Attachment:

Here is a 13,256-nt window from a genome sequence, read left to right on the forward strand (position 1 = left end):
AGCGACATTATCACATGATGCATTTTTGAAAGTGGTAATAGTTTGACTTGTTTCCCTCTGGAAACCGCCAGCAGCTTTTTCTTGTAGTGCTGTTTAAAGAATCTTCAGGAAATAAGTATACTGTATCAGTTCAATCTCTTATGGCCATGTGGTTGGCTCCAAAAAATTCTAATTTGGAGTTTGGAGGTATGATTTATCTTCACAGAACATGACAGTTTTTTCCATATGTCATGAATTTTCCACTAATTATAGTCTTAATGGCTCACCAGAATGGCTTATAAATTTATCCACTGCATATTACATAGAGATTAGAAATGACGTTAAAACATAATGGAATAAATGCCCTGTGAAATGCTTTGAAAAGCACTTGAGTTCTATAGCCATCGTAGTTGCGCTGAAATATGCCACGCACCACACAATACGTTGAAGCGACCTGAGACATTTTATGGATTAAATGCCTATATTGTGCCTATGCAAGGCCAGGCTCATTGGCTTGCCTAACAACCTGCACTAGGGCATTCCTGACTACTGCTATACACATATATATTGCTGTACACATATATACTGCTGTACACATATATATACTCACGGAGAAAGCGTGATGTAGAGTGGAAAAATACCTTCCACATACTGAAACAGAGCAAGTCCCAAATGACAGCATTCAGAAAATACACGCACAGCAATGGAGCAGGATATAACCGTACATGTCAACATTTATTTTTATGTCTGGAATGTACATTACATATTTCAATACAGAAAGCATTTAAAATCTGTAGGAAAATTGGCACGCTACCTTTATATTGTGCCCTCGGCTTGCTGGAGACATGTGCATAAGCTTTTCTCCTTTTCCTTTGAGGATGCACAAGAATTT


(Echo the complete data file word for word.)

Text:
Here is a 13,256-nt window from a genome sequence, read left to right on the forward strand (position 1 = left end):
AGCGACATTATCACATGATGCATTTTTGAAAGTGGTAATAGTTTGACTTGTTTCCCTCTGGAAACCGCCAGCAGCTTTTTCTTGTAGTGCTGTTTAAAGAATCTTCAGGAAATAAGTATACTGTATCAGTTCAATCTCTTATGGCCATGTGGTTGGCTCCAAAAAATTCTAATTTGGAGTTTGGAGGTATGATTTATCTTCACAGAACATGACAGTTTTTTCCATATGTCATGAATTTTCCACTAATTATAGTCTTAATGGCTCACCAGAATGGCTTATAAATTTATCCACTGCATATTACATAGAGATTAGAAATGACGTTAAAACATAATGGAATAAATGCCCTGTGAAATGCTTTGAAAAGCACTTGAGTTCTATAGCCATCGTAGTTGCGCTGAAATATGCCACGCACCACACAATACGTTGAAGCGACCTGAGACATTTTATGGATTAAATGCCTATATTGTGCCTATGCAAGGCCAGGCTCATTGGCTTGCCTAACAACCTGCACTAGGGCATTCCTGACTACTGCTATACACATATATATTGCTGTACACATATATACTGCTGTACACATATATATACTCACGGAGAAAGCGTGATGTAGAGTGGAAAAATACCTTCCACATACTGAAACAGAGCAAGTCCCAAATGACAGCATTCAGAAAATACACGCACAGCAATGGAGCAGGATATAACCGTACATGTCAACATTTATTTTTATGTCTGGAATGTACATTACATATTTCAATACAGAAAGCATTTAAAATCTGTAGGAAAATTGGCACGCTACCTTTATATTGTGCCCTCGGCTTGCTGGAGACATGTGCATAAGCTTTTCTCCTTTTCCTTTGAGGATGCACAAGAATTT